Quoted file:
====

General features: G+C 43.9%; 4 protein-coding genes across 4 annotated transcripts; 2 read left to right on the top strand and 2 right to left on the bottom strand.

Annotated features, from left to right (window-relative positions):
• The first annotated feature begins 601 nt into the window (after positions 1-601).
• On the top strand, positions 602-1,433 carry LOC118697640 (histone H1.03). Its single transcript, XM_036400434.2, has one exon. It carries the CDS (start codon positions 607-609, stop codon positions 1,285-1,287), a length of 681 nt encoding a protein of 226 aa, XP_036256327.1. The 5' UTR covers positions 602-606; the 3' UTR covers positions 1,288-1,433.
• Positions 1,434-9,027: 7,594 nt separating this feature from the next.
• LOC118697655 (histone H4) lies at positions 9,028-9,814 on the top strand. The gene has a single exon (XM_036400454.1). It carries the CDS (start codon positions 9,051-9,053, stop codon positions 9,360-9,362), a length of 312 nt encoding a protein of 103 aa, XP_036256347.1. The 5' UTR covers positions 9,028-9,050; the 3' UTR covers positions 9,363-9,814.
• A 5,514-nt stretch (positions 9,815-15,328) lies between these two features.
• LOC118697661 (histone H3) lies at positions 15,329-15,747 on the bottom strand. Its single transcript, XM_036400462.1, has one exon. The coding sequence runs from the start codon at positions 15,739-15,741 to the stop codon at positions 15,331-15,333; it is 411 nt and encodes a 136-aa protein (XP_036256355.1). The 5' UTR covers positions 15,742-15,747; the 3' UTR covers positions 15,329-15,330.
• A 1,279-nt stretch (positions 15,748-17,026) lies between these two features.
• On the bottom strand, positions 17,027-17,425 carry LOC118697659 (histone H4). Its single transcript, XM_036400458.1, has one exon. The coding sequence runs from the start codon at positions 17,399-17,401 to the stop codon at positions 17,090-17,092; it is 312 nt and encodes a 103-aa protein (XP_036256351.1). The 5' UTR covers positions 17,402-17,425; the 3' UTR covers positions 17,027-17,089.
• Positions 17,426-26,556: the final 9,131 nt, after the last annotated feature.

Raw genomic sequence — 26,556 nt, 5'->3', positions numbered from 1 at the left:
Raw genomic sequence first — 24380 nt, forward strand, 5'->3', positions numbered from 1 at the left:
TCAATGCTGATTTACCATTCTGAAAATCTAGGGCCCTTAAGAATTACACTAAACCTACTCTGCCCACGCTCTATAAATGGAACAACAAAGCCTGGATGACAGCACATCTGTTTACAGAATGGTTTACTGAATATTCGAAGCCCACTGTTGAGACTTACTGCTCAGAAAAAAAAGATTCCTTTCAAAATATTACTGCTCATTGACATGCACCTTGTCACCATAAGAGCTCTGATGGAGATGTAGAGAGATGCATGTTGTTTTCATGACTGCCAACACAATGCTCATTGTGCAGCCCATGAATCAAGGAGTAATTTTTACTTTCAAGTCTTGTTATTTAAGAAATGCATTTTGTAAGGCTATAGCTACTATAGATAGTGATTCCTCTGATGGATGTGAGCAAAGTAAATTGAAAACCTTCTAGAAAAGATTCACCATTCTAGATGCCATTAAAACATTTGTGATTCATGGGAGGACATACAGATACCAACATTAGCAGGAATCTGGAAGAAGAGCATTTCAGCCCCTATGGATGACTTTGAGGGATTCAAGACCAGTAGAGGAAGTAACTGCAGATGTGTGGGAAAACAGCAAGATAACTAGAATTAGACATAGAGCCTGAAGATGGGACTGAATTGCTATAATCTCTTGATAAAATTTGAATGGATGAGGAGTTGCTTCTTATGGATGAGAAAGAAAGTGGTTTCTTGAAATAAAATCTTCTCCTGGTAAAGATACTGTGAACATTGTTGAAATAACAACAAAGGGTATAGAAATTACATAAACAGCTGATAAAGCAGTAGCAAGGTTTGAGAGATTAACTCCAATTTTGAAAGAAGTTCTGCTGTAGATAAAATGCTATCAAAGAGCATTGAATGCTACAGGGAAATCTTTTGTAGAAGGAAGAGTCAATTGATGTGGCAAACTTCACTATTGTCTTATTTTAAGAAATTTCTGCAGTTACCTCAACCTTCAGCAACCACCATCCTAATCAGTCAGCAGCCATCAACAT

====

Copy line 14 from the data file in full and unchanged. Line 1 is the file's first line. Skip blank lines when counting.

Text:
TCAATGCTGATTTACCATTCTGAAAATCTAGGGCCCTTAAGAATTACACTAAACCTACTCTGCCCACGCTCTATAAATGGAACAACAAAGCCTGGATGACAGCACATCTGTTTACAGAATGGTTTACTGAATATTCGAAGCCCACTGTTGAGACTTACTGCTCAGAAAAAAAAGATTCCTTTCAAAATATTACTGCTCATTGACATGCACCTTGTCACCATAAGAGCTCTGATGGAGATGTAGAGAGATGCATGTTGTTTTCATGACTGCCAACACAATGCTCATTGTGCAGCCCATGAATCAAGGAGTAATTTTTACTTTCAAGTCTTGTTATTTAAGAAATGCATTTTGTAAGGCTATAGCTACTATAGATAGTGATTCCTCTGATGGATGTGAGCAAAGTAAATTGAAAACCTTCTAGAAAAGATTCACCATTCTAGATGCCATTAAAACATTTGTGATTCATGGGAGGACATACAGATACCAACATTAGCAGGAATCTGGAAGAAGAGCATTTCAGCCCCTATGGATGACTTTGAGGGATTCAAGACCAGTAGAGGAAGTAACTGCAGATGTGTGGGAAAACAGCAAGATAACTAGAATTAGACATAGAGCCTGAAGATGGGACTGAATTGCTATAATCTCTTGATAAAATTTGAATGGATGAGGAGTTGCTTCTTATGGATGAGAAAGAAAGTGGTTTCTTGAAATAAAATCTTCTCCTGGTAAAGATACTGTGAACATTGTTGAAATAACAACAAAGGGTATAGAAATTACATAAACAGCTGATAAAGCAGTAGCAAGGTTTGAGAGATTAACTCCAATTTTGAAAGAAGTTCTGCTGTAGATAAAATGCTATCAAAGAGCATTGAATGCTACAGGGAAATCTTTTGTAGAAGGAAGAGTCAATTGATGTGGCAAACTTCACTATTGTCTTATTTTAAGAAATTTCTGCAGTTACCTCAACCTTCAGCAACCACCATCCTAATCAGTCAGCAGCCATCAACAT